If you believe that "life" (defined at least as something worth protecting) begins at some point before birth, then you likely feel that all abortions are wrong, in all cases. You are not, however, necessarily in favor of the thought of "forced labor". Nor are you even necessarily opposed to women having the right to decide their own moral position, as you may not feel the authority to make such a bold proclamation yourself. I know this takes a special type of religious liberalism (honesty?) that is sadly lacking in America.

    The nice thing about "anti-abortion" and "pro-choice" is that they are both 100% true, and leave room for ambiguity of meaning. While maybe not comprehensive definitions, they are perfectly true as far as they go (Who is FOR abortions? Well, forget I asked…). I would actually prefer the terms pro- and anti-choice. because that is I think a clearer description of philosophical intent. Regardless of how one feels about individual abortions, the degree to which one wants society to prevent them universally is reflected in the use of the term "choice".

  4. I think the thing is going to happen. The name of this blog is hilarious given the fantasies you include in your analysis. First, reconciliation for anyone who understands the process, would subject each sentence of the Health Care fiasco's 2000+ pages to examination line-by-line, with any Senator able to object that a given sentence isn't a fiscal or budgetary, but rather a policy matter. Policy matters are not subject to reconciliation. To keep said objected-to sentence in the bill would require a vote of SIXTY [60] Senators to include. After 10-20,000 sentences and a reconciliation drill lasting a minimum of three months, the Health :Care would look like Swiss cheese. THE FINAL BILL WOULD THEN BE VOTED ON WITH 51 VOTES needed for a majority. Kleiman is obviously the victim of an elaborate maneuver by the Dem leadership to disguise their retreat so as to keep the surreal dodo ultra left from their normal tantrums—pig-headed Pelosi WANTS a bill, but Reid knows better. It ain't gonna happen…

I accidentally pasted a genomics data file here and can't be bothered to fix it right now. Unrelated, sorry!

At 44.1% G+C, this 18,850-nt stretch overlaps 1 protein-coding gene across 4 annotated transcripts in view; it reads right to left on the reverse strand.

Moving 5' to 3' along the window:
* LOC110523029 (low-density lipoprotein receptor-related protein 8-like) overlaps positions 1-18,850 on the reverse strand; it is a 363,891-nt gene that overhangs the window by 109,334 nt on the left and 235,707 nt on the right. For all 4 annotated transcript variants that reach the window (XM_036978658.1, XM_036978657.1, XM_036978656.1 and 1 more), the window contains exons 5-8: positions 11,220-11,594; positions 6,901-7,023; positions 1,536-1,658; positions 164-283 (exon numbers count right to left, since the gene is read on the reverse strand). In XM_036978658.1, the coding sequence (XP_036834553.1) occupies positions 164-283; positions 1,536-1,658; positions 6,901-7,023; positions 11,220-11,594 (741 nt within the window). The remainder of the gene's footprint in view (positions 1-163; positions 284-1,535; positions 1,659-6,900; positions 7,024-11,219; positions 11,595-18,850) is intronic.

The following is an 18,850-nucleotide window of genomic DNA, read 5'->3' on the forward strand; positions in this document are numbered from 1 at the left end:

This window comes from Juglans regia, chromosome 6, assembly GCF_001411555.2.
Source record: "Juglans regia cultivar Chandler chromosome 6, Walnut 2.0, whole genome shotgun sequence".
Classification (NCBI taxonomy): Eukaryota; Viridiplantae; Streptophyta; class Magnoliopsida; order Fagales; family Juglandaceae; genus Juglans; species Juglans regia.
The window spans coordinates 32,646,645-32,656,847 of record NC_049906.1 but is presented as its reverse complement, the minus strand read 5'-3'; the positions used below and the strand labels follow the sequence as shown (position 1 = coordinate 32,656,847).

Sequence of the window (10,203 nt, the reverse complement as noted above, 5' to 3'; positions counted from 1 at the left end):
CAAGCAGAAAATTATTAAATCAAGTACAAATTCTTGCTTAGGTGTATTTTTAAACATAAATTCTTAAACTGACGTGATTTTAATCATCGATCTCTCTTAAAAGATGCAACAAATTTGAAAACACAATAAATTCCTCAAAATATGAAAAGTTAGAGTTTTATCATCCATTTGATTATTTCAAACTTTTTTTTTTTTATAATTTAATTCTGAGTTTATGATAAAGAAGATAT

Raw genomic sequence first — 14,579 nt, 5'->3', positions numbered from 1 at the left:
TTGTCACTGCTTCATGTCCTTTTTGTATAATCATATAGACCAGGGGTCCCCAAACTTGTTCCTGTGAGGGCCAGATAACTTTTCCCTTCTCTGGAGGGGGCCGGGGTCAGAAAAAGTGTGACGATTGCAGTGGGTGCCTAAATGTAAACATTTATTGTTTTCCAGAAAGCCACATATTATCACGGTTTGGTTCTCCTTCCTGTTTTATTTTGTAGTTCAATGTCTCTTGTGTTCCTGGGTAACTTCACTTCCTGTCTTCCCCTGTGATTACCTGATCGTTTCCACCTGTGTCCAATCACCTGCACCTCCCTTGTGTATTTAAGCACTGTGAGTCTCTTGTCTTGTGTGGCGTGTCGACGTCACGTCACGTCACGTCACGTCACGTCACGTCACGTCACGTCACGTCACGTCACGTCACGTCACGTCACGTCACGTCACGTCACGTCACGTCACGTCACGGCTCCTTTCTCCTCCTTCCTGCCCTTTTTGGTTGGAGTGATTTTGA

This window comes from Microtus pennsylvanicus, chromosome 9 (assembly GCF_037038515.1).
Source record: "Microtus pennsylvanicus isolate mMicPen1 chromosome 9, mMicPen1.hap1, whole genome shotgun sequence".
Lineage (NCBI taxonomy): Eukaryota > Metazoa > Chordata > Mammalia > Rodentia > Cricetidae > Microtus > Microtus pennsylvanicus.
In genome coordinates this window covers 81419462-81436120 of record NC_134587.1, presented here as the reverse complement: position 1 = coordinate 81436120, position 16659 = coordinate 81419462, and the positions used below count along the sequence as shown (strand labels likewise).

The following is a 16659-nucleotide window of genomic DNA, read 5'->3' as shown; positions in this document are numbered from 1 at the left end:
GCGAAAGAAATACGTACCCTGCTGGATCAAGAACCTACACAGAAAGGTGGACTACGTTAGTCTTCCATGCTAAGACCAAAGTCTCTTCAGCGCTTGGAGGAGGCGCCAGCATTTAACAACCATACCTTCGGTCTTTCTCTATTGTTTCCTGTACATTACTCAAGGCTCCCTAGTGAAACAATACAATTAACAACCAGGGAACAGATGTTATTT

Since the term "retarded" is now hors-de-combat, let's just say I'd like to sell Kleiman some acres of very well-watered land about 20 miles west of Boca Raton….

  5. DaveinBoca: The Senate has already passed the 2000+ page Health Care Bill and does not need to pass it again. The House will pass it unchanged. What needs to pass through reconciliation is a much smaller and different bill. An elaborate maneuver, yes, but made necessary by GOP obstructionism and the institutional vestiges of slave power in the Senate. Further, it doesn't seem that the fear of the normal tantrums of the surreal dodo ultra left doesn't seem to be a big factor in anything. That ship has already sailed.

  6. Bux, what's wrong with calling abortion "mass murder" is that it is not mass and it is not murder. Except when multiple fetuses are aborted from the same womb, an abortion is the individual killing of a fetus (and when multiple fetuses are aborted from the same womb, there are not enough of them to call them "mass"). And the killing of a fetus is generally legal, so it is not murder. Even when it is illegal, as when someone assaults a pregnant woman and her fetus dies as a result, I do not believe that it is called murder, although that may vary from state to state.